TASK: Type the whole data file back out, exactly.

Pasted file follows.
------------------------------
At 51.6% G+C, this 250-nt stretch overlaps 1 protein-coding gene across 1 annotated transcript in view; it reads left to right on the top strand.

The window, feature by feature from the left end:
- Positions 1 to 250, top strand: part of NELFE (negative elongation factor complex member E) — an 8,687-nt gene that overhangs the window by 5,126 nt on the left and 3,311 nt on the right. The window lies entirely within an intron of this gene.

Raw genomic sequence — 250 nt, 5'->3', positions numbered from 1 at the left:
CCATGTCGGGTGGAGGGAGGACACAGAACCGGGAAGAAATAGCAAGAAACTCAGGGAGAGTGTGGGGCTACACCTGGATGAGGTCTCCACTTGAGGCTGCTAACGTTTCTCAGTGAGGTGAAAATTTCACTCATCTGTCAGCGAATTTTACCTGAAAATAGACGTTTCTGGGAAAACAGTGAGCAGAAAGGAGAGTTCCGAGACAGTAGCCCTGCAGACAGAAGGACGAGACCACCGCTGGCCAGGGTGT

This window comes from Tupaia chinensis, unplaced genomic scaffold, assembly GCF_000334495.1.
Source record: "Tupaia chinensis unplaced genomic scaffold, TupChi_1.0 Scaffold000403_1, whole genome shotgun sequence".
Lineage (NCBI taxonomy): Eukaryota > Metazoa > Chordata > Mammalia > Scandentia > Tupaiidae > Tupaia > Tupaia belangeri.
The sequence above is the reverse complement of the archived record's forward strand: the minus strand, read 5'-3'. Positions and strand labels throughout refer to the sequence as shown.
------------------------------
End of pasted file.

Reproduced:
At 51.6% G+C, this 250-nt stretch overlaps 1 protein-coding gene across 1 annotated transcript in view; it reads left to right on the top strand.

The window, feature by feature from the left end:
- Positions 1 to 250, top strand: part of NELFE (negative elongation factor complex member E) — an 8,687-nt gene that overhangs the window by 5,126 nt on the left and 3,311 nt on the right. The window lies entirely within an intron of this gene.

Raw genomic sequence — 250 nt, 5'->3', positions numbered from 1 at the left:
CCATGTCGGGTGGAGGGAGGACACAGAACCGGGAAGAAATAGCAAGAAACTCAGGGAGAGTGTGGGGCTACACCTGGATGAGGTCTCCACTTGAGGCTGCTAACGTTTCTCAGTGAGGTGAAAATTTCACTCATCTGTCAGCGAATTTTACCTGAAAATAGACGTTTCTGGGAAAACAGTGAGCAGAAAGGAGAGTTCCGAGACAGTAGCCCTGCAGACAGAAGGACGAGACCACCGCTGGCCAGGGTGT

This window comes from Tupaia chinensis, unplaced genomic scaffold, assembly GCF_000334495.1.
Source record: "Tupaia chinensis unplaced genomic scaffold, TupChi_1.0 Scaffold000403_1, whole genome shotgun sequence".
Lineage (NCBI taxonomy): Eukaryota > Metazoa > Chordata > Mammalia > Scandentia > Tupaiidae > Tupaia > Tupaia belangeri.
The sequence above is the reverse complement of the archived record's forward strand: the minus strand, read 5'-3'. Positions and strand labels throughout refer to the sequence as shown.